Is running bad for your joints?
With so much information literally at our fingertips these days, it can be hard to know what is actually good for us, our health, and our bodies. It is common to hear or read conflicting opinions on most subjects, and it is getting increasingly difficult to sift through the information to figure out what to believe.
When it comes to health and exercise, running is definitely one of these controversial subjects. We all know activities like running are good for keeping our muscles strong and our hearts healthy, but what about our joints? All of that running must be hard on them and we’ve all likely heard that (osteo)arthritis is caused by wear and tear. But what if that isn’t actually accurate?
As it turns out, marathon runners are the perfect test subjects for this question.
If running is hard on our bodies and wear and tear causes arthritis, then marathon runners should be the first ones to get arthritis. But when we turn to scientists who have studied this, the general consensus is that marathon runners do not develop arthritis more often or at a younger age that the general population. So contrary to what many believe, running actually does not increase your risk of developing arthritis. And perhaps the even more surprising thing is that moving and using already arthritic joints doesn’t speed up the progression of arthritis either.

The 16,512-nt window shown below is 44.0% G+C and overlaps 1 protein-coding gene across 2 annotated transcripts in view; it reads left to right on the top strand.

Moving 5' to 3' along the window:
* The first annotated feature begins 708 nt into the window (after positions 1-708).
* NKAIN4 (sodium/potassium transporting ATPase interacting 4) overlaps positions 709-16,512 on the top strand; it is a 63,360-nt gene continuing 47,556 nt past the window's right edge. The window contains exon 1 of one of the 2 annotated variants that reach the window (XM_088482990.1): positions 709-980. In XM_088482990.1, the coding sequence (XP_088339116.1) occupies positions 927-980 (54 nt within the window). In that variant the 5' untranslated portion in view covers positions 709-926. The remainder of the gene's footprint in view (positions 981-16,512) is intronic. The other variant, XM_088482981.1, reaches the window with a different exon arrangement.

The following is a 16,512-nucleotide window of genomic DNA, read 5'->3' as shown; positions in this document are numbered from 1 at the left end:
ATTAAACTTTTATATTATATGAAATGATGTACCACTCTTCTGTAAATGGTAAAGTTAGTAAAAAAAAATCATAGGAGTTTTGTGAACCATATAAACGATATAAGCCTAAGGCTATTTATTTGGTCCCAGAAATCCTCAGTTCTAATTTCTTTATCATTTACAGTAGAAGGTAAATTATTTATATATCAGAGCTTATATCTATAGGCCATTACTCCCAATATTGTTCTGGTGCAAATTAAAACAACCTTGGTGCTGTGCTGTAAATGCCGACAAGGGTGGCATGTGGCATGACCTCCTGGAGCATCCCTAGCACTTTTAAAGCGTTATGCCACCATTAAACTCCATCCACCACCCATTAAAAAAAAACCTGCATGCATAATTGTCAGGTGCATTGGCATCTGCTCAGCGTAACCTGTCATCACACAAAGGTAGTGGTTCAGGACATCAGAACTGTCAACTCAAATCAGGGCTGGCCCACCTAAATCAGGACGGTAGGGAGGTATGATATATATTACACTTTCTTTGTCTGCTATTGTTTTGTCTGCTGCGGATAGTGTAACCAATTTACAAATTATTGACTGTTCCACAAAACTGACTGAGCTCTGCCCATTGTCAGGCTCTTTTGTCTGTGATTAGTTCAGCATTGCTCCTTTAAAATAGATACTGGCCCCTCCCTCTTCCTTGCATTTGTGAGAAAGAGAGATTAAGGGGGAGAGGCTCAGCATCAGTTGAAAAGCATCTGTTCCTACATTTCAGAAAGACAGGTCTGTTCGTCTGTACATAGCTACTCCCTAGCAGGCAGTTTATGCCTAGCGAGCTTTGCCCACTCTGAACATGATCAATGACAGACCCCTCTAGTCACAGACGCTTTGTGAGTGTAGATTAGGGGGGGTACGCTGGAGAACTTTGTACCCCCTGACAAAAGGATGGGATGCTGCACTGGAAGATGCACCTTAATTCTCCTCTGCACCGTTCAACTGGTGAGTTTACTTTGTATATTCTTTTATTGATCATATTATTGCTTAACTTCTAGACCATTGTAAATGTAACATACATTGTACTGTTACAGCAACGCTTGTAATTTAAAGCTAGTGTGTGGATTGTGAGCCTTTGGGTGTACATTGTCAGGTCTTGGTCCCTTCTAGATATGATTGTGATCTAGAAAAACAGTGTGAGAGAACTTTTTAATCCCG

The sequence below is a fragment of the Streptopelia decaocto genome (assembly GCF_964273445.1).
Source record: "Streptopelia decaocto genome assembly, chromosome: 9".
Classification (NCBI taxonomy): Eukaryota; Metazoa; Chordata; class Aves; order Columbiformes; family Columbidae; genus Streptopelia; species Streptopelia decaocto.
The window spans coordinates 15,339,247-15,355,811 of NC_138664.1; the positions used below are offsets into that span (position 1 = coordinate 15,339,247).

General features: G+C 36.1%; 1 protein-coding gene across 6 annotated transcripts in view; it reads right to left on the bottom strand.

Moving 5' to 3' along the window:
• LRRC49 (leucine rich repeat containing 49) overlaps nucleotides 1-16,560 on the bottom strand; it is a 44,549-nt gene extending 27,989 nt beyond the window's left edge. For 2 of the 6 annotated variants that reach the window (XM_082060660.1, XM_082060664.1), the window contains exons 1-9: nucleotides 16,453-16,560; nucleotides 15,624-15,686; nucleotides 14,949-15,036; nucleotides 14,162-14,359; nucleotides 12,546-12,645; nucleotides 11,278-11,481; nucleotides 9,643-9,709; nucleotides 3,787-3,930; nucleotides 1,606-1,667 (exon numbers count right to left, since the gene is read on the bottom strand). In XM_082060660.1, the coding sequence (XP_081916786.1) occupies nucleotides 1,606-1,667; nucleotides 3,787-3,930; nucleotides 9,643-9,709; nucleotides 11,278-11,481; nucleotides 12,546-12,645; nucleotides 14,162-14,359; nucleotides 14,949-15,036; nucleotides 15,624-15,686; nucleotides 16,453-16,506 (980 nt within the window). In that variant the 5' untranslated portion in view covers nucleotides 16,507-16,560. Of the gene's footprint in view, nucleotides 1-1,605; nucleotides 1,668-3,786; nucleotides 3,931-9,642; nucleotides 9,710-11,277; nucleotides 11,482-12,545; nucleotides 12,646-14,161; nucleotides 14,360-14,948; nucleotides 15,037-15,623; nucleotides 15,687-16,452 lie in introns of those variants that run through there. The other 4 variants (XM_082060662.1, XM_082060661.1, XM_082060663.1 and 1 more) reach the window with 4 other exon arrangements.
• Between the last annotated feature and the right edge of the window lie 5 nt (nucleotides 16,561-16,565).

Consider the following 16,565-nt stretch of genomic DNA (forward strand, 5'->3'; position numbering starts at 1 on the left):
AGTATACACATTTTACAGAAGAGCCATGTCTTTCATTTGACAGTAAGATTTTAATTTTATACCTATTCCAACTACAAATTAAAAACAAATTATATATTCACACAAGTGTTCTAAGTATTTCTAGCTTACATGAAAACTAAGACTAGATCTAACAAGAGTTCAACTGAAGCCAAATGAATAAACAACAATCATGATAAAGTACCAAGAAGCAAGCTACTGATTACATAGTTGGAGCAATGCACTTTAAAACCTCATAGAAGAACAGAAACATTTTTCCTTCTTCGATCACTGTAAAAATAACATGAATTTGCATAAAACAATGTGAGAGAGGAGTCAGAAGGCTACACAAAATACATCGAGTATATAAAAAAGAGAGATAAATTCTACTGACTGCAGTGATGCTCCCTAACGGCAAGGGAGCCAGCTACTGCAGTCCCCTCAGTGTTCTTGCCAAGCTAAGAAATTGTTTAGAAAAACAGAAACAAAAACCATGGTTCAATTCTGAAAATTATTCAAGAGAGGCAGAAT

So if running, and wear and tear on our joints, doesn’t cause arthritis, then what actually does? It seems to be a complicated mix of genetics, weight, other health conditions, and – very importantly – previous injury. In many cases when we hurt something it can heal fairly well, but we may not do things, or move, quite the way we used to. The muscles are often weaker, which can cause a change to our movement patterns, and this can lead to force being put through the joint in ways it wasn’t designed for.
So what can you do if you’ve had an injury and want to stay active or keep running?
Here are a few key tips to help you on your way:
- Strengthen the muscles around the effected joint as much as possible. People are often surprised how much muscle strengthening can reduce pain even when there’s arthritis in the area.
- Make sure your joints move and absorb shock properly. If you can’t do a movement fully controlled (such as stepping down from a stair very slowly), very quietly (such as jumping and landing while barely making a sound), or if your left and right sides look fairly different, chances are your strength and/or form need some work.
- If something hurts, take a step back and find a different or modified activity that feels better. Often starting with an easier version of the activity and gradually increasing the intensity or duration over a few weeks to months will make a big difference.
- Talk to an expert. Another set of eyes, a clearer diagnosis, and determining the concrete steps you can take will make a big difference in making your activity feel better.
With summer fast approaching, this is the perfect time to get out and get active, and now you can do so without worrying about the effect on your joints.
– Christian de Milleville is a physiotherapist and co-founder of PhysioFITT, a company specializing in home physiotherapy appointments, serving Cranbrook and Kimberley.